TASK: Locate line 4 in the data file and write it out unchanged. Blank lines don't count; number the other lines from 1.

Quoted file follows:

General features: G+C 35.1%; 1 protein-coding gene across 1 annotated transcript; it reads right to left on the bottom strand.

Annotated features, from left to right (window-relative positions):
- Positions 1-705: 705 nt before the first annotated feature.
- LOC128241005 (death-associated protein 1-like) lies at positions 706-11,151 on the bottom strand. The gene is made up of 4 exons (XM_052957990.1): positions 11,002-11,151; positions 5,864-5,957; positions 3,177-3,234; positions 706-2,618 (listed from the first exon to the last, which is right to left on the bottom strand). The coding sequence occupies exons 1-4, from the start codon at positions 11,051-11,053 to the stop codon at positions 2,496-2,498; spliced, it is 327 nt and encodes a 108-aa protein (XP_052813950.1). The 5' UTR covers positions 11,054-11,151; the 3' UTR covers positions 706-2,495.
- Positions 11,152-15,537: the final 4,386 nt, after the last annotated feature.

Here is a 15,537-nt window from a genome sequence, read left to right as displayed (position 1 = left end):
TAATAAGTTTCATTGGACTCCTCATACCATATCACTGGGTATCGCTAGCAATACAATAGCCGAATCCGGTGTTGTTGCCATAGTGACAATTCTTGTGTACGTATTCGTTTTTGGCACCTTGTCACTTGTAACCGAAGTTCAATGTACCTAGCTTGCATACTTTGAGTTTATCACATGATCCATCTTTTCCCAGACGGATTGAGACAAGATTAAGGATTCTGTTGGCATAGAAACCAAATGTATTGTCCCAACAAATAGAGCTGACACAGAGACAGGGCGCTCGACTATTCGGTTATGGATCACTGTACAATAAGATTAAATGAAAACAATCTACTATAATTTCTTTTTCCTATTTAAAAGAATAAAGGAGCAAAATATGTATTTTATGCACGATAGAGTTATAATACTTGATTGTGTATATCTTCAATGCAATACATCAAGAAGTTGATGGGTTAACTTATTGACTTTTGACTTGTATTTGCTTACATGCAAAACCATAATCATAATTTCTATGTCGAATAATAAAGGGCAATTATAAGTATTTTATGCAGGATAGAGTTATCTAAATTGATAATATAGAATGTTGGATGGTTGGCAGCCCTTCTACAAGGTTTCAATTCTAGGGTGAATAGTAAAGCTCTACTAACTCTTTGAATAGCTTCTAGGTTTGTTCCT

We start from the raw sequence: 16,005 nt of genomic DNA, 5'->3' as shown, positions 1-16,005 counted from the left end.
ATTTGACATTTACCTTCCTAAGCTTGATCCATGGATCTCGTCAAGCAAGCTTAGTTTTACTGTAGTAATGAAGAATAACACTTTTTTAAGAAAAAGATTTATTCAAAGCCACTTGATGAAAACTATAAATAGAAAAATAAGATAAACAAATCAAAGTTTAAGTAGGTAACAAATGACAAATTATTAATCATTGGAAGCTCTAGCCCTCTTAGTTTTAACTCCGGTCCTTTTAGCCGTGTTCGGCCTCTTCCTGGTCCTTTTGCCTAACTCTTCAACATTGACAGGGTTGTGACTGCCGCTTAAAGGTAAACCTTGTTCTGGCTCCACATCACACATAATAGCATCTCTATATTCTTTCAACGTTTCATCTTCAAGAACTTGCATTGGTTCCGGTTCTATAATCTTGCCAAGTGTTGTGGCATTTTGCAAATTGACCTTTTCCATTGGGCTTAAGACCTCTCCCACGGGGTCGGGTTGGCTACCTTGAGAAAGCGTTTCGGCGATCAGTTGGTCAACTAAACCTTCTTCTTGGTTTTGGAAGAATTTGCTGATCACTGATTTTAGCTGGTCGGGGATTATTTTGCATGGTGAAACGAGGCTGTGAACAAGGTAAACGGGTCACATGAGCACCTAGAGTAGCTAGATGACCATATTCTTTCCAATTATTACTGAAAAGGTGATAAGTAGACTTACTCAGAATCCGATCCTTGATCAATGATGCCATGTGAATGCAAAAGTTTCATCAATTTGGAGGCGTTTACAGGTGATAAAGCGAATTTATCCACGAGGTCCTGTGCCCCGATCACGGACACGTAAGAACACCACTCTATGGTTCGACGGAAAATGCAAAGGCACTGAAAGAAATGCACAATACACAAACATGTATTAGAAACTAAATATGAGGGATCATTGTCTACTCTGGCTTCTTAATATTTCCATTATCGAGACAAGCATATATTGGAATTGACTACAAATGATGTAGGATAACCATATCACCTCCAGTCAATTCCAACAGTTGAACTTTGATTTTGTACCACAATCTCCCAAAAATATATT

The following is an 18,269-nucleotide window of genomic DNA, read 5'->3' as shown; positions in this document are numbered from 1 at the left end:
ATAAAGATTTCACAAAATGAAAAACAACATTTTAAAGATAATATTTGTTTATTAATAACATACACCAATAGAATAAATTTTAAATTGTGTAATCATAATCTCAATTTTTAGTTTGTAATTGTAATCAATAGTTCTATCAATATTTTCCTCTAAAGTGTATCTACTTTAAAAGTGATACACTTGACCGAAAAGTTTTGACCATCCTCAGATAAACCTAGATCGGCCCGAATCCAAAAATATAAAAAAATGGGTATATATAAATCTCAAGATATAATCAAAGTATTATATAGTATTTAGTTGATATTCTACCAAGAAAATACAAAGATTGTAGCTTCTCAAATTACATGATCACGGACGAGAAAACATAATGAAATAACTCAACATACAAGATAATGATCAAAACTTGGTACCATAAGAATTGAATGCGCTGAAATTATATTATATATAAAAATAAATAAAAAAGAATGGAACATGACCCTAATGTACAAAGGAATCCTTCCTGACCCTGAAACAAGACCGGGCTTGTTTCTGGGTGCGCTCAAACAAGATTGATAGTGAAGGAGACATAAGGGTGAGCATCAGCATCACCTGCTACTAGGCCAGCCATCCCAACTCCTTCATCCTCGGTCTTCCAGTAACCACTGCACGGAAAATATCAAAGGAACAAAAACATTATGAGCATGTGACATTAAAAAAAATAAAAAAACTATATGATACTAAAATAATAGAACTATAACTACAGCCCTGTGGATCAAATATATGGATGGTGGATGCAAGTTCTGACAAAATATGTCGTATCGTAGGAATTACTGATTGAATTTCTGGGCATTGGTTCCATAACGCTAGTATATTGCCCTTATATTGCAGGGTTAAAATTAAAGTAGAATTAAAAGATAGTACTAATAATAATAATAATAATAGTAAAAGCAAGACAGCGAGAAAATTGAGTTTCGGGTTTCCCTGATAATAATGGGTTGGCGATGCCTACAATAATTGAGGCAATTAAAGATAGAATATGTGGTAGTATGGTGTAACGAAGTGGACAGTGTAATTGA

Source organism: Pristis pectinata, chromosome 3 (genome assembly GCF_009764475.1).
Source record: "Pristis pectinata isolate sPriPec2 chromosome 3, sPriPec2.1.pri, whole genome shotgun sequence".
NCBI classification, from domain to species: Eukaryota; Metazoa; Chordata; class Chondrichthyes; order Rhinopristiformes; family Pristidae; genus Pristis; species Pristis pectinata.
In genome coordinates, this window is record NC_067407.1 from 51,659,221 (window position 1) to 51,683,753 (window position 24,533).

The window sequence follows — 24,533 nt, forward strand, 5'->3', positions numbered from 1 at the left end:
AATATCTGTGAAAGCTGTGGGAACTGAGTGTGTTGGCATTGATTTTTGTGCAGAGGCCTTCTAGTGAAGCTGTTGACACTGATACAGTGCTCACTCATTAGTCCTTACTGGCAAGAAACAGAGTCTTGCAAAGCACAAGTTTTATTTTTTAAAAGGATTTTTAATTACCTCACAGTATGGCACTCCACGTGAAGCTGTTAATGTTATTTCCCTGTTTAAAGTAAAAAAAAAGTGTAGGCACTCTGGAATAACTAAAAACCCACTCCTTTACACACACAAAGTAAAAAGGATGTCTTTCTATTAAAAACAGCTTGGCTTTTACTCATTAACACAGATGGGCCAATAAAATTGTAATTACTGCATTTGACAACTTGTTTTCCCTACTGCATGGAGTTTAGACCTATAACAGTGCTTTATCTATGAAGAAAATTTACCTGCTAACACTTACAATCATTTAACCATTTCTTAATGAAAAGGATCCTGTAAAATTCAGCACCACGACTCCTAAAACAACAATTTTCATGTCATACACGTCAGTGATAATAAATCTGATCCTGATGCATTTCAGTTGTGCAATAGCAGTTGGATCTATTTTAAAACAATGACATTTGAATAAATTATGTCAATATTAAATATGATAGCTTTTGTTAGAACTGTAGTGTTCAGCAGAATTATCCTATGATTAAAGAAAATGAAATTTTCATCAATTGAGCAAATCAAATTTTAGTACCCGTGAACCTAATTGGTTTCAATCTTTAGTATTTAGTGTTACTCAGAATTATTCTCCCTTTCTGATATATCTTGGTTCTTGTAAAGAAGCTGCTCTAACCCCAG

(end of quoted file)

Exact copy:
- LOC128241005 (death-associated protein 1-like) lies at positions 706-11,151 on the bottom strand. The gene is made up of 4 exons (XM_052957990.1): positions 11,002-11,151; positions 5,864-5,957; positions 3,177-3,234; positions 706-2,618 (listed from the first exon to the last, which is right to left on the bottom strand). The coding sequence occupies exons 1-4, from the start codon at positions 11,051-11,053 to the stop codon at positions 2,496-2,498; spliced, it is 327 nt and encodes a 108-aa protein (XP_052813950.1). The 5' UTR covers positions 11,054-11,151; the 3' UTR covers positions 706-2,495.